Currently per capita usage of raw power in developed nations is about 10 kW per capita, of which about 3 kW is used to make 1 kW of electricity. The other ~7 kW is consumed by space heating, transport fuel and industrial processes such as steel and cement. Decarbonising all of these needs with nuclear would require 10 kW (thermal) for every person in the country, via electricity or not. Noncarbon power for a city of 1 million people would require ~10 GW of thermal generation. That's rather more than three times current steam generation.
Post by David B. Benson on May 23, 2019 19:19:22 GMT 9.5
The New Normal for Electricity Markets Conjures Bad Memories; Forewarned, Will We Be Better Prepared? John Harrison 2019 May 17 Northwest Power & Conservation Council
"Reliability capacity" is going to seriously decline here in the Pacific Northwest and the probability of a "major outage" in the next 10 years is around 40% unless Something Is Done. Unfortunately, it is unclear what can be done, according to this conference summary, as the 4 suggestions offered do not appear that promising.
Currently per capita usage of raw power in developed nations is about 10 kW per capita, of which about 3 kW is used to make 1 kW of electricity. The other ~7 kW is consumed by space heating, transport fuel and industrial processes such as steel and cement. Decarbonising all of these needs with nuclear would require 10 kW (thermal) for every person in the country, via electricity or not. Noncarbon power for a city of 1 million people would require ~10 GW of thermal generation.
That depends on the specific nuclear technology involved. LWRs probably would require 3.3 TW(th), but as you get higher thermal efficiency things appear to change. LMFBRs and MSRs would probably be able to do the job with considerably less.
I have stalled on my national energy analysis but I did get through the calculations on a steam cycle driven by a LMFBR assuming 550 C hot-leg temperature. Assuming 900 F 5000 psia primary steam, 2 reheats and 90% turbine efficiency I got net thermal efficiency of about 45% at 20 C turbine exhaust temp and still about 33% at 100 C exhaust temp (CHP duty using hot-water district heating). 3.3 TW(th) at 45% yields almost 1.5 TW(e), which is way beyond peak US electric consumption and even allows for electrification of most transport (PHEVs) and space and water heating via heat pumps... what's left after district heating replaces lots of NG consumption.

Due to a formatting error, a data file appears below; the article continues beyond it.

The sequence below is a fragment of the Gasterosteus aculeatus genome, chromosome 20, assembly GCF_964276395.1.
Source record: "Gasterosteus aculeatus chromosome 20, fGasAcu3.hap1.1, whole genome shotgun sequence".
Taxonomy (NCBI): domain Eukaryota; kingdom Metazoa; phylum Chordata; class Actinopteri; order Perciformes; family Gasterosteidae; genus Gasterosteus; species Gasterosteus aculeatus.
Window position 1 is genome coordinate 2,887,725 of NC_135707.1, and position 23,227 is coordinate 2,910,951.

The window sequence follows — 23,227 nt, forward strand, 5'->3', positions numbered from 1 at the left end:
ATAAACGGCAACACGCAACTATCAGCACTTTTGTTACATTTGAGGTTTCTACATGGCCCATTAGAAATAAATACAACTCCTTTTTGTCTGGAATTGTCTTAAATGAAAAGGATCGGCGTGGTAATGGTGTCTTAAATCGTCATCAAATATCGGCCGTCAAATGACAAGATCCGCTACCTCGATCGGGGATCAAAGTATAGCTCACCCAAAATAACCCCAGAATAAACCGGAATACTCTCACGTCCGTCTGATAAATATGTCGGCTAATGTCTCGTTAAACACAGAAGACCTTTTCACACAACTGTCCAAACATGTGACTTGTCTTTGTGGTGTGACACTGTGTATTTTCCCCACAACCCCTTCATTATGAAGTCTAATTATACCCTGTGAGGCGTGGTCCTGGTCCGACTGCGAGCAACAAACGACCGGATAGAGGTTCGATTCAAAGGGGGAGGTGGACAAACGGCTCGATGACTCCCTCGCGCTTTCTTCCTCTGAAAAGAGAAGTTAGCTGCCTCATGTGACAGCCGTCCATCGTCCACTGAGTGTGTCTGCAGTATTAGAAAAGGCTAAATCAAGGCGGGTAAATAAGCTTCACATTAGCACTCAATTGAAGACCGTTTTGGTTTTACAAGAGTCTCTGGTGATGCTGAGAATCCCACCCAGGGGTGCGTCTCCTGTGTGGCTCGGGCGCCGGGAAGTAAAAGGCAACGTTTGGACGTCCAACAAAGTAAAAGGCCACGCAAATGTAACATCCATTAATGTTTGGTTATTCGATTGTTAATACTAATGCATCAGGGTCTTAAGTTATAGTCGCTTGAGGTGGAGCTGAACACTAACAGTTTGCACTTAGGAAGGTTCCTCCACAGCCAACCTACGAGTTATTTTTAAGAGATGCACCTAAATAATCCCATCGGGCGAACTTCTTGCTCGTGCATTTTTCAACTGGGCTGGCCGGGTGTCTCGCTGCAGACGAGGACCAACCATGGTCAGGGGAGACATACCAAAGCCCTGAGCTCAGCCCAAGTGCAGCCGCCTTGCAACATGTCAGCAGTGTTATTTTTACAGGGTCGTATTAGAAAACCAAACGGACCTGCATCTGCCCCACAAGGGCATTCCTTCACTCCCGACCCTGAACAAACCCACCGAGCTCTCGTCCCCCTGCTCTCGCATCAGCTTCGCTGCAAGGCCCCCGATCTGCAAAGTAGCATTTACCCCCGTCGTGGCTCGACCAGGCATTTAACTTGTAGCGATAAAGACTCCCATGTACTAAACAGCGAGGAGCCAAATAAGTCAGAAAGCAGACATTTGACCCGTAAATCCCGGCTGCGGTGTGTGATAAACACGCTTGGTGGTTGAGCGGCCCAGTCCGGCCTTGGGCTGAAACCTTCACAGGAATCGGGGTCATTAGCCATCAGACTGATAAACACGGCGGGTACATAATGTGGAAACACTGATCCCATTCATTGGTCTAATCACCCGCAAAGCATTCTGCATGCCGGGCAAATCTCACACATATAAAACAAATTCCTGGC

Transportation appears to be the easy part; many years ago I calculated US motor fuel consumption as equivalent to roughly 180 GW electric demand. Going from 450 GW average to almost 1.5 TW nameplate (1.1 TW winter) covers transport with plenty to spare. The tough nut seems to be industrial energy, which comes to something over 700 GW(th). Different industrial processes have very different temperature requirements, and the sheer number of different categories (over 1800 in the spreadsheet I downloaded) makes it extremely difficult to categorize them by their suitability for substitution.
That aside, with all regular electric demand covered and plenty to spare for e.g. electrofuels, 100% decarbonization appears to be feasible with nuclear. Further, every number I've crunched so far suggests that we'd run out of demand well before we hit 3.3 TW(th) of primary heat if we used LMFBRs, let alone MSRs.
The difficulty with LMFBRs is their poor down-sizing prospects. EBR II was a tiny machine with a core that would fit on a dinner table, yet it cranked out 62.5 MW(th) and required 67% fuel enrichment. Fermi 1 had the thermal output of a NuScale (200 MW(th) for both) and roughly the same core size, but demanded fuel enriched to 25.6% U-235. It takes something like a PRISM at 840 MW(th) to get down to 15% or so fissiles in the core (not blanket). This sets a rather high lower bound on the size of a city which can use a LMFBR for CHP; otherwise most of the heat has to be discarded even in winter. Anyone living outside the coverage of district heat will have to use electricity or supplemental fuels (ideally, electrofuels) for space heat and DHW.
Post by David B. Benson on Nov 23, 2019 19:09:57 GMT 9.5
engineerpoet, almost every summer there are reports of Rankine cycle generators shutting down in the summer because the source of cooling water is too warm. Southeast USA and southern France come to mind.
Post by engineerpoet on Nov 24, 2019 0:12:43 GMT 9.5
That's because of legal limits on water outlet temperature; the hardware is almost never stressed to any real degree. Vermont Yankee had cooling towers to reduce the water temperature by evaporation so it could continue to operate even during high temperature, low river flow events.